Building a resilient marketing function: putting website analytics at the heart of marketing decision-making

In a recent MPG Insights article, we covered why having a high-performance marketing website is essential to success when it comes to building a resilient marketing function. 

If your business has a well-designed website, with well thought-through and carefully mapped out customer journeys, as well as efficient back end/CMS functionality – you’ll be in a good place when it comes to building resilience into your marketing function.

An important aspect that should not be neglected, is how you evaluate the performance of your website – and thereby also your marketing.

Website analytics reports are critical for understanding your customers, and how they interact with your site, as well as your other marketing channels. This is the #1 marketing priority, as stated by MPG Founder & CEO Helen Coetzee in her blog from 1st January 2022 – In 2022, the most resilient organisations will have relevant and resilient marketing”.

Having a website analytics tool and a reporting dashboard set up and integrated into your marketing process is the only way to make evidence-based decisions to feed into marketing planning and overall business strategy.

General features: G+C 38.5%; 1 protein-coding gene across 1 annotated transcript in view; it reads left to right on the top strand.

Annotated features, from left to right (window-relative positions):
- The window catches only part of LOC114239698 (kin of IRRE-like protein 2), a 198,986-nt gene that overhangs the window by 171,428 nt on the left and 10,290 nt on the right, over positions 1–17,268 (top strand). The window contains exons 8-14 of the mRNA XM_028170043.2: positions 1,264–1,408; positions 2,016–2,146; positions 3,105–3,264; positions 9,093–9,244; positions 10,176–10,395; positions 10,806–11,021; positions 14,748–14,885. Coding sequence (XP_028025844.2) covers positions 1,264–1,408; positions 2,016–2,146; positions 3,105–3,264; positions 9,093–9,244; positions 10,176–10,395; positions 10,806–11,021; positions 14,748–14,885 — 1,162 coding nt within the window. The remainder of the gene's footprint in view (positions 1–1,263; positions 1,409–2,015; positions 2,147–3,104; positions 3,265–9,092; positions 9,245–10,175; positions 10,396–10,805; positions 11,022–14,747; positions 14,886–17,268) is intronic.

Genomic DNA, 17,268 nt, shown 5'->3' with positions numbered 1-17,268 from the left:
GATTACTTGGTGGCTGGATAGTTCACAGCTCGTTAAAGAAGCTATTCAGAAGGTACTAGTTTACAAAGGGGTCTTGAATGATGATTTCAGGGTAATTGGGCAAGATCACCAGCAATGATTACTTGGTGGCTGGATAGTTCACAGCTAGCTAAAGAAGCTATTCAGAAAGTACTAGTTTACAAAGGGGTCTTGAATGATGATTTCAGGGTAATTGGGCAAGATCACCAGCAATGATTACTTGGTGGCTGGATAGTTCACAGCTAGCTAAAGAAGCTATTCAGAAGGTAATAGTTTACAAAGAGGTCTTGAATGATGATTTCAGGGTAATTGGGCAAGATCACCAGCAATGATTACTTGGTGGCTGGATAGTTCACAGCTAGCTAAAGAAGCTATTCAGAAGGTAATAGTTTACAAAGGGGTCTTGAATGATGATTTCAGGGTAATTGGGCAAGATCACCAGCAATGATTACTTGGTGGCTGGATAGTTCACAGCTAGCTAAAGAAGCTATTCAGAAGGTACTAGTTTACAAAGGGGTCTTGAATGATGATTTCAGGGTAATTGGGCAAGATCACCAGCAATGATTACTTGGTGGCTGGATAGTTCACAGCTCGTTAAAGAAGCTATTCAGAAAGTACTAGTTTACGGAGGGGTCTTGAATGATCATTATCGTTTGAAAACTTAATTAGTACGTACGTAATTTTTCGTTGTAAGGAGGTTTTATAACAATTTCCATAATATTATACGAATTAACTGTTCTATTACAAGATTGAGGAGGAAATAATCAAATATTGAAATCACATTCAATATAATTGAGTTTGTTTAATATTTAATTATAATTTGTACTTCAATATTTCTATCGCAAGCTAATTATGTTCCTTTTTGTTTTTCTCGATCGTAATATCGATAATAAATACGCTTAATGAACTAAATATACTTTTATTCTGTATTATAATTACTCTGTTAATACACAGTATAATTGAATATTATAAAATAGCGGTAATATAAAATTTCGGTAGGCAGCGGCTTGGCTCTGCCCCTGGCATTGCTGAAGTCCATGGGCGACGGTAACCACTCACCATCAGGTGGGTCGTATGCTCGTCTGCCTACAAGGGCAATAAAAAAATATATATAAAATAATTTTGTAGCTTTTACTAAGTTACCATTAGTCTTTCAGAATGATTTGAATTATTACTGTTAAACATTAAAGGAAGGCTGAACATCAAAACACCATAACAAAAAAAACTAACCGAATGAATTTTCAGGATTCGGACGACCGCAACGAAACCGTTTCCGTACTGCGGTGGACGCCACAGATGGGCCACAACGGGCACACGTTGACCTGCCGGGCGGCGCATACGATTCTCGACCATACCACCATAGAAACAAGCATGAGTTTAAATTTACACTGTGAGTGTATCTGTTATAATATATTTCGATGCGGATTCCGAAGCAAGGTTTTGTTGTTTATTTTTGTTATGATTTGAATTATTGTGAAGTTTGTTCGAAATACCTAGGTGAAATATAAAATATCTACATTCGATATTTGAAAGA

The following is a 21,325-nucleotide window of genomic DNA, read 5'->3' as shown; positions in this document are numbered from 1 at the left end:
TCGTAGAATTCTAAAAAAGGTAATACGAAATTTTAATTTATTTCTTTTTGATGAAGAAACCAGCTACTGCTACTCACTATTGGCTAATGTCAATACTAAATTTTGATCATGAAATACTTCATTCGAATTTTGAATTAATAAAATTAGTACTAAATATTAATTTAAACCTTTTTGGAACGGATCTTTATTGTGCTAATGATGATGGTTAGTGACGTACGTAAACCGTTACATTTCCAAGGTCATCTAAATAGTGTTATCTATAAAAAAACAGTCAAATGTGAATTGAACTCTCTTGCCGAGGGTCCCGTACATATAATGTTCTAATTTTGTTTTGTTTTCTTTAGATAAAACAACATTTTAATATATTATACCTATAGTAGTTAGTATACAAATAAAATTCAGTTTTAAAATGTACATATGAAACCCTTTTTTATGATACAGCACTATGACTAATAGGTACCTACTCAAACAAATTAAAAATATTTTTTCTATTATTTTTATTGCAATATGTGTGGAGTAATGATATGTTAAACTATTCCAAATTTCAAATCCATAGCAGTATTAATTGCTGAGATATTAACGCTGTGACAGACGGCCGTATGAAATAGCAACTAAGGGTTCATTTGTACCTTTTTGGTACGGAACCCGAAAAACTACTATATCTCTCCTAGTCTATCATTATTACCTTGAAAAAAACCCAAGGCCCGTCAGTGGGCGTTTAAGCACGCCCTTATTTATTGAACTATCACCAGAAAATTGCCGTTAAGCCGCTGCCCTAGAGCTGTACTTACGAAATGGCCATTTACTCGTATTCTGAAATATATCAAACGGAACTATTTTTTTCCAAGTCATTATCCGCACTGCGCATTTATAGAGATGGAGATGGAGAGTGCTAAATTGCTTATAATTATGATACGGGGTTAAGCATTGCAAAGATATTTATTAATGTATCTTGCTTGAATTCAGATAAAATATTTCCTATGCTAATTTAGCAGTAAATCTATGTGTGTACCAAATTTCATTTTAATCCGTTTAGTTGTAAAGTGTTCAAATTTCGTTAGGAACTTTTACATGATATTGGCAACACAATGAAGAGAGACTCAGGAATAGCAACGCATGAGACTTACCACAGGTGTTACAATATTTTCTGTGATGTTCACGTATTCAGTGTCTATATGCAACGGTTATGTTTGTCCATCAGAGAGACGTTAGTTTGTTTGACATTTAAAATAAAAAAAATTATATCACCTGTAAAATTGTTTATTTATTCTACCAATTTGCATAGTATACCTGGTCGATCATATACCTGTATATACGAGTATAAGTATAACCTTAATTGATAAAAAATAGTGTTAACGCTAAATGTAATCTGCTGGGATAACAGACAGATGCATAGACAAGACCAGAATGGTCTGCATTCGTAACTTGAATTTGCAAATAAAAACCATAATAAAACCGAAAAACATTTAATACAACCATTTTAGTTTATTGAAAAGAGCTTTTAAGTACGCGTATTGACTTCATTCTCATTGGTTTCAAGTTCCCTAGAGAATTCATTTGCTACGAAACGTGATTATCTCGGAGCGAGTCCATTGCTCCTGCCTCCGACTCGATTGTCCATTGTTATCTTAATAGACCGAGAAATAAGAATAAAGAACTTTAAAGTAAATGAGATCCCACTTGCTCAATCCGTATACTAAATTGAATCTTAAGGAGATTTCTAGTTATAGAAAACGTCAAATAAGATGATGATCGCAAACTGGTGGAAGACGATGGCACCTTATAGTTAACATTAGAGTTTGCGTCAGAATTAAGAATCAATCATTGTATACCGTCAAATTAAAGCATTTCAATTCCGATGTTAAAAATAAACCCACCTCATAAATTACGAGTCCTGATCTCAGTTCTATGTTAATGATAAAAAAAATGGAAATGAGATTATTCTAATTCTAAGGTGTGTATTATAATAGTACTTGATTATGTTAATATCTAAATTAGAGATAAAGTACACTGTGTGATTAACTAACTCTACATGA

Getting value from your website analytics requires going beyond basic stats from your Google Analytics report. Analytics dashboards should be set up for a deeper dive into what you need to know about your website visitors – going well beyond just the number of visitors, pages per session, bounce rate etc.

You need to use the right tools to collect and analyse the data available, so you can understand how your audience is engaging with specific pages on your site, as well as the marketing channels, campaigns, and tactics that brought them to your website in the first place. 

Getting the right setup and process in place for your website analytics helps build a resilient, growing business in 7 ways:

  1. Allows you to see what is driving people to your website.
  2. Enables a good overall customer experience when they get to your website.
  3. Allows you to create personalised customer journeys that deliver the most relevant, compelling, and engaging content to your customers.
  4. Delivers more conversions at an optimal conversion rate – so more web visitors do what you want them to do when they are on your website.
  5. Helps you identify the website content your customers most value, and therefore build strategies and operational plans to create more of the most valued and engaging content.
  6. Means you can leverage your best advocates and create a strong referral engine.
  7. Gives you visibility of which marketing approaches, channels, tactics, and specific campaigns are working best, in terms of driving high numbers of relevant people to your website; and then the specific ROI of each of these, based on website conversions and ultimate revenue these conversions deliver.